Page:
Doug Graham|Flickr

Preservation v Property Rights: The debate to make SE Colorado a National Heritage Area

The idea of turning six counties in Southeast Colorado into National Heritage Areas has sparked a fierce debate in as to whether the status would infringe on private property rights of individuals, or serve the area by promoting tourism and therefore the economy.

An NHA is an area designated by Congress as a place where “natural, cultural and historic resources combine to form a cohesive, nationally important landscape,” according to the NHA website. NHAs are supposed to work with the communities they cover to promote heritage conservation and economic development. NHAs receive federal grant money that must be matched dollar for dollar.

The grant money would be used for local projects, and run through a local non-profit organization, which in the case of Southeastern Colorado would be Canyons and Plains, a heritage-tourism organization that has been serving the counties of Crowley, Kiowa, Otero, Bent, Prowers, Baca and east Las Animas for more than 10 years.

Although the NHA program is administered by National Park Service coordinators in seven regional offices around the country, an NHA is not interchangeable with a national park.

“Heritage areas are different from national parks because national parks attempt to freeze a moment in time, whereas heritage areas attempt to preserve a way of life,” said Greg Kendrick, National Heritage Areas Coordinator for the Intermountain Regional Office.

For an NHA to be created, a feasibility study must first be completed by a non-profit group, Kendrick said. Once that has been approved, a member of the U.S. Congress must be asked to sponsor legislation to turn the area into an NHA.

A feasibility study has not been begun yet, much less has legislation been written, yet the opposition to the very idea of an NHA has been active since January.

The tension stems from the fact that NHAs are what the website refers to as “lived-in landscapes.” In other words, they overlap with private properties such as ranches and farms, and many people fear that their private property rights are in jeopardy.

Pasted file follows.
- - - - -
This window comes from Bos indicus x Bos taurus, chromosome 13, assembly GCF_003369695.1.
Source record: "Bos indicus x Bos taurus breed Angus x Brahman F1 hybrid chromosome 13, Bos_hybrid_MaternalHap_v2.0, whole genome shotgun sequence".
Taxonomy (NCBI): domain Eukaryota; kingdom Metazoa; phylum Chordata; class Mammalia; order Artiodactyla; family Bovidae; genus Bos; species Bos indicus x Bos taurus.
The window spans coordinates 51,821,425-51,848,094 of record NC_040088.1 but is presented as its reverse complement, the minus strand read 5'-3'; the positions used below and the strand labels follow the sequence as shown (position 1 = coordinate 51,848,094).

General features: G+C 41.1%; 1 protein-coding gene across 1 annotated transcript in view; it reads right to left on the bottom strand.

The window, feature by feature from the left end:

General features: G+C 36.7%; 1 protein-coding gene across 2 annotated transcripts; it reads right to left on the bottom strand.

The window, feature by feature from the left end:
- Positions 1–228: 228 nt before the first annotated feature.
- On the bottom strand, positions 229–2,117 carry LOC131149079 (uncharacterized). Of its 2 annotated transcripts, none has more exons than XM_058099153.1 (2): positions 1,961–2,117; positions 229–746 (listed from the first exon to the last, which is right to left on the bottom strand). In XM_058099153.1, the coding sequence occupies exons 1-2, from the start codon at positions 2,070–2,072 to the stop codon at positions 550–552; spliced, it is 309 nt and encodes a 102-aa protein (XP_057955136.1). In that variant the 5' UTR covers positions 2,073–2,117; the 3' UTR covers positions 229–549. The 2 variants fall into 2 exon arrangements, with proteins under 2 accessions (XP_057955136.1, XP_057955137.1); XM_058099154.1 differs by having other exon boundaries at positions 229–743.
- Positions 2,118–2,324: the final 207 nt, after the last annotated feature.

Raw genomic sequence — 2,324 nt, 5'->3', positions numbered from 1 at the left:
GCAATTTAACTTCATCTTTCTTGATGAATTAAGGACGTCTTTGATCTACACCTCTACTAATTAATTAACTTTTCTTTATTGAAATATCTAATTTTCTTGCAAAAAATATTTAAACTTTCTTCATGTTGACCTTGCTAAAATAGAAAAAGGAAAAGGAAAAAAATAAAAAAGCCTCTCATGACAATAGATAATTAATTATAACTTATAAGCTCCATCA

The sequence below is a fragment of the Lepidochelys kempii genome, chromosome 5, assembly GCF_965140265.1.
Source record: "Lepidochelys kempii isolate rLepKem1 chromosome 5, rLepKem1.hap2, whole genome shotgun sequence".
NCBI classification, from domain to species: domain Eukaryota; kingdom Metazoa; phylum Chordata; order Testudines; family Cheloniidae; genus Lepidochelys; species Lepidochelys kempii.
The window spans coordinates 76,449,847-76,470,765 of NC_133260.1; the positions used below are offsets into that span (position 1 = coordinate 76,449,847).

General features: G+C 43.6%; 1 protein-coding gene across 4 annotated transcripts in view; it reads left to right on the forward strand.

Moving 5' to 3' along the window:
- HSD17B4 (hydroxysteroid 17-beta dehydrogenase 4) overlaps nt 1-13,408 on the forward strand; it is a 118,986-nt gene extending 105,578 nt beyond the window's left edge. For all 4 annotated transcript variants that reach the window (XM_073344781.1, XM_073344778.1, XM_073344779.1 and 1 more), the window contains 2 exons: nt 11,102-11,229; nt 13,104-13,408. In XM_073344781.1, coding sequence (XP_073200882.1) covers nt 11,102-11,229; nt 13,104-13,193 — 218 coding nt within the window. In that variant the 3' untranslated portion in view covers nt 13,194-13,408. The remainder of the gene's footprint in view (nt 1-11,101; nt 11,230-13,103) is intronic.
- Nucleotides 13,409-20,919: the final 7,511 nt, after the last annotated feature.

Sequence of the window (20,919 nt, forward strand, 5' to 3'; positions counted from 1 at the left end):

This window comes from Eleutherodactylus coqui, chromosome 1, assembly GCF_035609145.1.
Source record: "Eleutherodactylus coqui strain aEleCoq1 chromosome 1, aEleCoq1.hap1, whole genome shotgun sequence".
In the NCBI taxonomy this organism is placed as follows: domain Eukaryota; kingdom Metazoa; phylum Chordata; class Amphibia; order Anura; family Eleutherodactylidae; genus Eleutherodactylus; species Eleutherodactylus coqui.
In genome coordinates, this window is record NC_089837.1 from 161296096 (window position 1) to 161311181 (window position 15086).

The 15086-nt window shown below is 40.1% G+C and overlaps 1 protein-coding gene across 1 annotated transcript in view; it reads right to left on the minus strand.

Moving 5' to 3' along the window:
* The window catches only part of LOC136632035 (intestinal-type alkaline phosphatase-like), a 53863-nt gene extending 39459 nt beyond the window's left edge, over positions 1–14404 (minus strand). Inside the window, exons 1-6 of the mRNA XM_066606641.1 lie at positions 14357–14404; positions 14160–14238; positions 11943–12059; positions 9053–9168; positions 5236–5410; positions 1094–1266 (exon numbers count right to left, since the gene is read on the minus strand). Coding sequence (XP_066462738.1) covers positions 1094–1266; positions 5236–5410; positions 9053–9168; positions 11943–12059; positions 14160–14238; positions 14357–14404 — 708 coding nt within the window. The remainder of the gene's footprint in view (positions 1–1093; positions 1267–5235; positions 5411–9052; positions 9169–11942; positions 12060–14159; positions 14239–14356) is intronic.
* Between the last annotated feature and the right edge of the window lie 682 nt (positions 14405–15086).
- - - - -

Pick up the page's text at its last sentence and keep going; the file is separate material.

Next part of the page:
Petitions against the NHAs have been passed around in every one of the counties that might be affected: Crowley, Kiowa, Otero, Bent, Prowers and Baca. County commissioners from all the counties except Otero and Crowley have passed resolutions saying they do not support NHAs in their counties.

Crowley County has passed a resolution saying it will not support NHAs if there is any wording in the bill that would allow infringement on private property rights, but has not committed to opposing it altogether.

Although passing these resolutions does not necessarily prevent an NHA, it hinders the process.

“You definitely want local governments to be supportive of NHAs. So it doesn’t bode well it they preemptively say they don’t support an NHA,” said Rick Manzanares , executive director of Canyons and Plains.

The local governments are not alone in opposing the idea. An entire organization was formed in January to oppose the formation of an NHA in the area. The Southeast Colorado Private Property Rights Council is made up of concerned citizens who are not in favor of bringing NHAs to the region, or anything else that threatens their private property rights, said Kimmi Lewis, one of the SCPPRC’s founders.

Lewis has been ranching in the area between Kim and La Junta for her whole life. She has devoted time and energy to preserving private property rights since 2000, and was active in opposing the expansion of the Pinon Canon maneuver site.

“We do not like the federal government having any kind of control over us,” Lewis said. “That’s why we live out here. I like where I live, and I don’t want it changed.”

The group has held informational meetings in all six of the counties concerned, telling people about what they see as the dangers of labeling their property as NHA. The meetings began in January, and have had a large response with more than 200 people coming to the meeting in Prowers County, and two meetings had to be held in Eads because the building wasn’t big enough to hold all the people who attended.

Their main concern is the affect a NHA would have on private property rights. Norman Kincaide was a member of the organization Canyons and Plains, the non-profit based in Rocky Ford that originally got the NHA discussion on the table. When Canyons and Plains started pushing for an NHA, he ended his membership with them and became actively involved in the SCPPRC.